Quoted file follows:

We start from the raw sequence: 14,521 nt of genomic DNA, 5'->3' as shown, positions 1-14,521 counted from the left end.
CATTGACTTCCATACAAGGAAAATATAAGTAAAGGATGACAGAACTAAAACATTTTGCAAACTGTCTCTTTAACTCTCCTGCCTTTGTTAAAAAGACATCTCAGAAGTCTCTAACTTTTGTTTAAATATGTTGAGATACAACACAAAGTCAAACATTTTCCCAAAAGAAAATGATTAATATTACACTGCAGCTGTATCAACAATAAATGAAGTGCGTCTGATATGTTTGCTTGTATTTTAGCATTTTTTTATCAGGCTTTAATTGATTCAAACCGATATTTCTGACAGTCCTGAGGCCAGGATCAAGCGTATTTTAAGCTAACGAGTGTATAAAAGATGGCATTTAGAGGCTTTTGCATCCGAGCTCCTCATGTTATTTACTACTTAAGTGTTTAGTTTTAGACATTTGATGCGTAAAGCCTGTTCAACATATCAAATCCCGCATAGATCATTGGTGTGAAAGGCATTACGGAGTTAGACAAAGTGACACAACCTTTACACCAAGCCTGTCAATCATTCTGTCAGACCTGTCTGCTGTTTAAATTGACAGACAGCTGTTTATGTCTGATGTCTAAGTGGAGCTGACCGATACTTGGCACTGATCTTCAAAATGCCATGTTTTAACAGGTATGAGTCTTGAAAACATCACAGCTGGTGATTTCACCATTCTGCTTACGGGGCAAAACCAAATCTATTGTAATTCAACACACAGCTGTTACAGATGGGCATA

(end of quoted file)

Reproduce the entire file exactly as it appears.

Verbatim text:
We start from the raw sequence: 14,521 nt of genomic DNA, 5'->3' as shown, positions 1-14,521 counted from the left end.
CATTGACTTCCATACAAGGAAAATATAAGTAAAGGATGACAGAACTAAAACATTTTGCAAACTGTCTCTTTAACTCTCCTGCCTTTGTTAAAAAGACATCTCAGAAGTCTCTAACTTTTGTTTAAATATGTTGAGATACAACACAAAGTCAAACATTTTCCCAAAAGAAAATGATTAATATTACACTGCAGCTGTATCAACAATAAATGAAGTGCGTCTGATATGTTTGCTTGTATTTTAGCATTTTTTTATCAGGCTTTAATTGATTCAAACCGATATTTCTGACAGTCCTGAGGCCAGGATCAAGCGTATTTTAAGCTAACGAGTGTATAAAAGATGGCATTTAGAGGCTTTTGCATCCGAGCTCCTCATGTTATTTACTACTTAAGTGTTTAGTTTTAGACATTTGATGCGTAAAGCCTGTTCAACATATCAAATCCCGCATAGATCATTGGTGTGAAAGGCATTACGGAGTTAGACAAAGTGACACAACCTTTACACCAAGCCTGTCAATCATTCTGTCAGACCTGTCTGCTGTTTAAATTGACAGACAGCTGTTTATGTCTGATGTCTAAGTGGAGCTGACCGATACTTGGCACTGATCTTCAAAATGCCATGTTTTAACAGGTATGAGTCTTGAAAACATCACAGCTGGTGATTTCACCATTCTGCTTACGGGGCAAAACCAAATCTATTGTAATTCAACACACAGCTGTTACAGATGGGCATA